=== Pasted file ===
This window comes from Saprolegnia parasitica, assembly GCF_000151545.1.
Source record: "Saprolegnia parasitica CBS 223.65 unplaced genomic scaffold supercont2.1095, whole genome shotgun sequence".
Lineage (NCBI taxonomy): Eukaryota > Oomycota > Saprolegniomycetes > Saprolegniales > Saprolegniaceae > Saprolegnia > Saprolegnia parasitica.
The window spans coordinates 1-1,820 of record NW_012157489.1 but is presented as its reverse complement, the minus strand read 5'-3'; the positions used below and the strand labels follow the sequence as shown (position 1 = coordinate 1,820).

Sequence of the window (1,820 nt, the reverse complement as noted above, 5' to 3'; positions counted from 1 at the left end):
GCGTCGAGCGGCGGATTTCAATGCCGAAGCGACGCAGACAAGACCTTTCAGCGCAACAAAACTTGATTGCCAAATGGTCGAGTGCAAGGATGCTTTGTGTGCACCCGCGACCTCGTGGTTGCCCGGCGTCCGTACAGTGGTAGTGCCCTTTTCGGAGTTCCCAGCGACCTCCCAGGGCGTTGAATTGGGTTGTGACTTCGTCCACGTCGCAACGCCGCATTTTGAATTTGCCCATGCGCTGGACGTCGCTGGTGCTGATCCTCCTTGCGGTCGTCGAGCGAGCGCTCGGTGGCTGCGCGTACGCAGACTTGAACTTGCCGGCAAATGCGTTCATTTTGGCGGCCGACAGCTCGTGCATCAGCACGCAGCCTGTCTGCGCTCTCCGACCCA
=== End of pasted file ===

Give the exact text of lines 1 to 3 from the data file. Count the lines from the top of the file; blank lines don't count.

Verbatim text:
This window comes from Saprolegnia parasitica, assembly GCF_000151545.1.
Source record: "Saprolegnia parasitica CBS 223.65 unplaced genomic scaffold supercont2.1095, whole genome shotgun sequence".
Lineage (NCBI taxonomy): Eukaryota > Oomycota > Saprolegniomycetes > Saprolegniales > Saprolegniaceae > Saprolegnia > Saprolegnia parasitica.